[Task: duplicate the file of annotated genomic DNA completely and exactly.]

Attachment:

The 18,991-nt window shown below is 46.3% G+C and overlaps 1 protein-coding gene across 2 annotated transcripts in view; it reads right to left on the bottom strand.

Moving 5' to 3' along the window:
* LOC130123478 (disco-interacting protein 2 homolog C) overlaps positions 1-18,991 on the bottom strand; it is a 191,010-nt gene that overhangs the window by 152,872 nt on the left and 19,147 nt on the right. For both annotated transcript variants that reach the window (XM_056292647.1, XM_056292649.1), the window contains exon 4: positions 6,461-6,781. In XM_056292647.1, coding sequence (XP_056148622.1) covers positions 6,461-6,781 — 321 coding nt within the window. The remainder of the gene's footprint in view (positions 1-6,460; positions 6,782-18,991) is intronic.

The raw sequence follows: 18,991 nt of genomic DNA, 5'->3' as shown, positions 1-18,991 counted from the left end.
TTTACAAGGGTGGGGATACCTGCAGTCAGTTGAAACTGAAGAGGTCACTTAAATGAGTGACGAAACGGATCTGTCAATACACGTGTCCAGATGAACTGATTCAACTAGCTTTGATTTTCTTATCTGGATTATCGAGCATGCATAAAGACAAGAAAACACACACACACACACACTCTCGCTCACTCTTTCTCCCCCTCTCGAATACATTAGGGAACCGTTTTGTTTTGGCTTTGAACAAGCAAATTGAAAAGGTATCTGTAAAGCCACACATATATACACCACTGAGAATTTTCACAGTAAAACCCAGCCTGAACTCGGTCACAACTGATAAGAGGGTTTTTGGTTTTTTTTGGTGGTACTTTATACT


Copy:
The 18,991-nt window shown below is 46.3% G+C and overlaps 1 protein-coding gene across 2 annotated transcripts in view; it reads right to left on the bottom strand.

Moving 5' to 3' along the window:
* LOC130123478 (disco-interacting protein 2 homolog C) overlaps positions 1-18,991 on the bottom strand; it is a 191,010-nt gene that overhangs the window by 152,872 nt on the left and 19,147 nt on the right. For both annotated transcript variants that reach the window (XM_056292647.1, XM_056292649.1), the window contains exon 4: positions 6,461-6,781. In XM_056292647.1, coding sequence (XP_056148622.1) covers positions 6,461-6,781 — 321 coding nt within the window. The remainder of the gene's footprint in view (positions 1-6,460; positions 6,782-18,991) is intronic.

The raw sequence follows: 18,991 nt of genomic DNA, 5'->3' as shown, positions 1-18,991 counted from the left end.
TTTACAAGGGTGGGGATACCTGCAGTCAGTTGAAACTGAAGAGGTCACTTAAATGAGTGACGAAACGGATCTGTCAATACACGTGTCCAGATGAACTGATTCAACTAGCTTTGATTTTCTTATCTGGATTATCGAGCATGCATAAAGACAAGAAAACACACACACACACACACTCTCGCTCACTCTTTCTCCCCCTCTCGAATACATTAGGGAACCGTTTTGTTTTGGCTTTGAACAAGCAAATTGAAAAGGTATCTGTAAAGCCACACATATATACACCACTGAGAATTTTCACAGTAAAACCCAGCCTGAACTCGGTCACAACTGATAAGAGGGTTTTTGGTTTTTTTTGGTGGTACTTTATACT